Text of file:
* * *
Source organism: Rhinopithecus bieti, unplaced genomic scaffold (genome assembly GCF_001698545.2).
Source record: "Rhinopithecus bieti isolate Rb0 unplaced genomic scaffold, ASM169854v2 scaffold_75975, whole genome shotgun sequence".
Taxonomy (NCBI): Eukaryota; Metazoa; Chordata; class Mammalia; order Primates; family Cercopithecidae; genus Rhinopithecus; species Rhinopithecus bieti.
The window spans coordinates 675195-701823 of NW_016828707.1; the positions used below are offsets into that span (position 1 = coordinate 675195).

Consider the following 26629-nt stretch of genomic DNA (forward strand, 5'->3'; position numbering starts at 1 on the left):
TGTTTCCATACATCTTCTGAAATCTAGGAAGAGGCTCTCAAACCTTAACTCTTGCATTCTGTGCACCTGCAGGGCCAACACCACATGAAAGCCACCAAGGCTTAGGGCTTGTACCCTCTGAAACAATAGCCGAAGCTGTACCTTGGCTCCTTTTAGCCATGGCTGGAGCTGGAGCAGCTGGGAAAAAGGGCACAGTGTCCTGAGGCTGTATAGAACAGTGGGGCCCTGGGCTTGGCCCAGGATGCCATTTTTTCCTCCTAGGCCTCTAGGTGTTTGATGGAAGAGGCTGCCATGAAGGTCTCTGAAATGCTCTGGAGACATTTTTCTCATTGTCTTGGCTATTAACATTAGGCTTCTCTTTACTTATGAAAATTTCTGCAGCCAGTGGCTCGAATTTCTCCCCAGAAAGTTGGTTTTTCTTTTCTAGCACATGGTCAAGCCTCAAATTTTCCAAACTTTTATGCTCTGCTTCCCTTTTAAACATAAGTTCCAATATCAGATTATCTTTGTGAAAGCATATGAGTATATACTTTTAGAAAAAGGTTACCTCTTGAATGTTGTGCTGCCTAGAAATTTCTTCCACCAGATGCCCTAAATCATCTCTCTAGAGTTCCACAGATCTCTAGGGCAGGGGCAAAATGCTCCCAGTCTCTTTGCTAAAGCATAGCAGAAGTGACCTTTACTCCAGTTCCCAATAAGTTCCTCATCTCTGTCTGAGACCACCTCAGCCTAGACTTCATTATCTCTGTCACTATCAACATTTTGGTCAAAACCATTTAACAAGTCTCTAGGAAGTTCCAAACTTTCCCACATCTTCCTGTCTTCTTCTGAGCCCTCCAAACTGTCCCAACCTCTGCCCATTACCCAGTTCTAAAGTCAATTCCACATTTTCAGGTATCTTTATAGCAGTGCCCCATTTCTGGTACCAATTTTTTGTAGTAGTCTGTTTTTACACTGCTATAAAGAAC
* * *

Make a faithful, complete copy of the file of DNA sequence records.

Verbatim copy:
Source organism: Rhinopithecus bieti, unplaced genomic scaffold (genome assembly GCF_001698545.2).
Source record: "Rhinopithecus bieti isolate Rb0 unplaced genomic scaffold, ASM169854v2 scaffold_75975, whole genome shotgun sequence".
Taxonomy (NCBI): Eukaryota; Metazoa; Chordata; class Mammalia; order Primates; family Cercopithecidae; genus Rhinopithecus; species Rhinopithecus bieti.
The window spans coordinates 675195-701823 of NW_016828707.1; the positions used below are offsets into that span (position 1 = coordinate 675195).

Consider the following 26629-nt stretch of genomic DNA (forward strand, 5'->3'; position numbering starts at 1 on the left):
TGTTTCCATACATCTTCTGAAATCTAGGAAGAGGCTCTCAAACCTTAACTCTTGCATTCTGTGCACCTGCAGGGCCAACACCACATGAAAGCCACCAAGGCTTAGGGCTTGTACCCTCTGAAACAATAGCCGAAGCTGTACCTTGGCTCCTTTTAGCCATGGCTGGAGCTGGAGCAGCTGGGAAAAAGGGCACAGTGTCCTGAGGCTGTATAGAACAGTGGGGCCCTGGGCTTGGCCCAGGATGCCATTTTTTCCTCCTAGGCCTCTAGGTGTTTGATGGAAGAGGCTGCCATGAAGGTCTCTGAAATGCTCTGGAGACATTTTTCTCATTGTCTTGGCTATTAACATTAGGCTTCTCTTTACTTATGAAAATTTCTGCAGCCAGTGGCTCGAATTTCTCCCCAGAAAGTTGGTTTTTCTTTTCTAGCACATGGTCAAGCCTCAAATTTTCCAAACTTTTATGCTCTGCTTCCCTTTTAAACATAAGTTCCAATATCAGATTATCTTTGTGAAAGCATATGAGTATATACTTTTAGAAAAAGGTTACCTCTTGAATGTTGTGCTGCCTAGAAATTTCTTCCACCAGATGCCCTAAATCATCTCTCTAGAGTTCCACAGATCTCTAGGGCAGGGGCAAAATGCTCCCAGTCTCTTTGCTAAAGCATAGCAGAAGTGACCTTTACTCCAGTTCCCAATAAGTTCCTCATCTCTGTCTGAGACCACCTCAGCCTAGACTTCATTATCTCTGTCACTATCAACATTTTGGTCAAAACCATTTAACAAGTCTCTAGGAAGTTCCAAACTTTCCCACATCTTCCTGTCTTCTTCTGAGCCCTCCAAACTGTCCCAACCTCTGCCCATTACCCAGTTCTAAAGTCAATTCCACATTTTCAGGTATCTTTATAGCAGTGCCCCATTTCTGGTACCAATTTTTTGTAGTAGTCTGTTTTTACACTGCTATAAAGAAC